S.S. Legacy Cruise: Nez Perce

White Bull explains Nez Perce customs and traditions.
White Bull explains Nez Perce customs and traditions.

ABOARD THE S.S. LEGACY – Why do dogs go through the ritual of tail sniffing when they encounter each other? Because they are looking for their own tail.

At least that’s the tale that Nez Perce speaker White Bull told on our S.S. Legacy cruise. Sounds about as good an explanation as any other.

“We are a very childlike people and we have stories for why things are the way they are,” he said. “Those stories are also how the history of my people was passed down.”

That’s one thing I have really enjoyed about my S.S. Legacy cruise on the Columbia and Snake rivers. Every evening after a leisurely cocktail hour (remember, all drinks are complimentary on this cruise) and a delicious dinner, we settle into the Grand Salon at 8:15 for an evening presentation.

Some of the nightly programs on my cruise have included “The Music of Lewis & Clark,” “The Whitman’s Mission,” “Discovery of the Columbia River,” and “Open Mic Night” where passengers and crewmembers are invited to perform whatever talent they have – or don’t have. I’ll post a video about one of the most unusual displays of “talent” in a later blog.

On this special evening, White Bull from the Nez Perce  has come aboard the Legacy to explain some of the customs, traditions and history of his Native American tribe. Along with being a wealth of information, White Bull is also entertaining.

During two of his drum songs, he stuck in a surprise; maybe just to be sure we are listening. And we sure are.

White Bull plays a Nez Perce flute during a visit aboard the S.S. Legacy.
White Bull plays a Nez Perce flute during a visit aboard the S.S. Legacy.


The story about the dogs involves the Creator and the creation of human beings. As the legend goes, after the Creator had created this new race the dogs asked for just one day to live as this upstanding two-legged creature. The canine wish was granted, with one stipulation – dogs had to return to their original form complete with their tails at the end of that special day. If not, the dogs would be destroyed.

“The dog people took their tails off and went walking out of longhouse on two legs,” White Bull said. “The Creator said they would have 24 hours to live like us … The dog people had a ball.”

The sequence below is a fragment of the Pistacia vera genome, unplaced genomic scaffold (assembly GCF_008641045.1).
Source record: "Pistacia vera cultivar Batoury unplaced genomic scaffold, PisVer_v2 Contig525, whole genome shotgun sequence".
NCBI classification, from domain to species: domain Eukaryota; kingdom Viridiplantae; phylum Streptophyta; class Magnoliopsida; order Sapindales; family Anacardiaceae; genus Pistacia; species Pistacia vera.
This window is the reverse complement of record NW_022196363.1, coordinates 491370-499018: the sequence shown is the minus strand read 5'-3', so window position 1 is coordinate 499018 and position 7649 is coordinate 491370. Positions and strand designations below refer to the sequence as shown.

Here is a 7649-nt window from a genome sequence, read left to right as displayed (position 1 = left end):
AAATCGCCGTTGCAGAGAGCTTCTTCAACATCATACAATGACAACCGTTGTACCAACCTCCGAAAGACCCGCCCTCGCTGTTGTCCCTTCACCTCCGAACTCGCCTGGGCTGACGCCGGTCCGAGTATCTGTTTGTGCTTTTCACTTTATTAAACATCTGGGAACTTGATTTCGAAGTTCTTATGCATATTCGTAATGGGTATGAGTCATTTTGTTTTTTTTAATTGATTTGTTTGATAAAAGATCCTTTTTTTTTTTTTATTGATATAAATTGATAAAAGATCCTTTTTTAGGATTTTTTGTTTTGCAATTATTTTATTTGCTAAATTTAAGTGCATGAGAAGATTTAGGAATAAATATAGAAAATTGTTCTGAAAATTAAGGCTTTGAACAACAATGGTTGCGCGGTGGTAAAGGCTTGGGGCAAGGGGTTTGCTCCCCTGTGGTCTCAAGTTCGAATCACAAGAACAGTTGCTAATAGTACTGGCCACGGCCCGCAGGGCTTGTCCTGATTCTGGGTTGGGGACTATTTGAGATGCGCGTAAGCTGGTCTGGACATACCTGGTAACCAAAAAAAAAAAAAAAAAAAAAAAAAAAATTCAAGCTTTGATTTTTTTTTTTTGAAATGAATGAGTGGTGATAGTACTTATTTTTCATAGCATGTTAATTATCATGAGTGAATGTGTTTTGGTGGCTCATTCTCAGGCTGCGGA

But soon the sun began to set.

“The dog people went rushing back into the longhouse and picked up a tail in a hurry and put it back on,” White Bull said.

In all the melee to get a tail from the discarded tail pile, the dogs were not careful about grabbing the correct one that belonged to them. They just picked up any old tail to meet the 24-hour deadline. And, of course, most of the dogs ended up with another dog’s tail.

“That’s why today when two dogs come together, they sniff each other’s tails,” White Bull said. “They are looking for their own tails.”

The story also explains why dogs are known as “man’s best friend.”

“That’s why dogs are so attached to us,” White Bull said. “They have had a taste of what we can do and the lives we lead and they have never forgotten.”


On our S.S. Legacy cruise, we are traveling through Nez Perce country.  For countless generations, the Nimiipuu or Nez Perce lived among the rivers, canyons, prairies and mountains of this area. The Nez Perce original territory covered about 17 million acres, including land in Idaho, Washington, Oregon, Montana and Wyoming.

White Bull visits the S.S. Legacy as a guest speaker.
White Bull visits the S.S. Legacy as a guest speaker.

“We got our name from French trappers who called us ‘Nez Perce’ or ‘pierced nose.’ We don’t pierce our noses but the name stuck,” White Bull said.

The Nez Perce helped Lewis & Clark in their expeditions in the Northwest. In their journals, Lewis & Clark recorded how peaceful and helpful the Nez Perce were. That friendly relationship with white settlers continued but later led to disaster. In an initial treaty the Nez Perce were promised a large part of their ancestral homeland. However, the discovery of gold brought a huge stampede of gold hunters and settlers within the Nez Perce land.

Problems accelerated until the Nez Perce War of 1877, the last great Indian conflict in American history. It ended on Oct. 5, 1877, at Bear Paw Battlefield outside Chinook, Montana. Following a five-day battle and siege, the Nez Perce ceased fighting with Chief Joseph speaking his memorable words – “I will fight no more forever.”

Today, the Nez Perce Reservation is located in North Central Idaho. “There are about 3,500 enrolled members in the Nez Perce tribe but only around 300 full-blood Nez Perce,” White Bull said. “I am not 100 percent Nez Perce. I am 25 percent Nez Perce.”

Native customs, legends and language are being lost as years pass, White Bull said. If the cultural losses and requirements to belong to the Nez Perce tribe continue, he concludes, “In 100 years, there will be no more Nez Perce.”

Photos and video by Jackie Sheckler Finch

June 18, 2104

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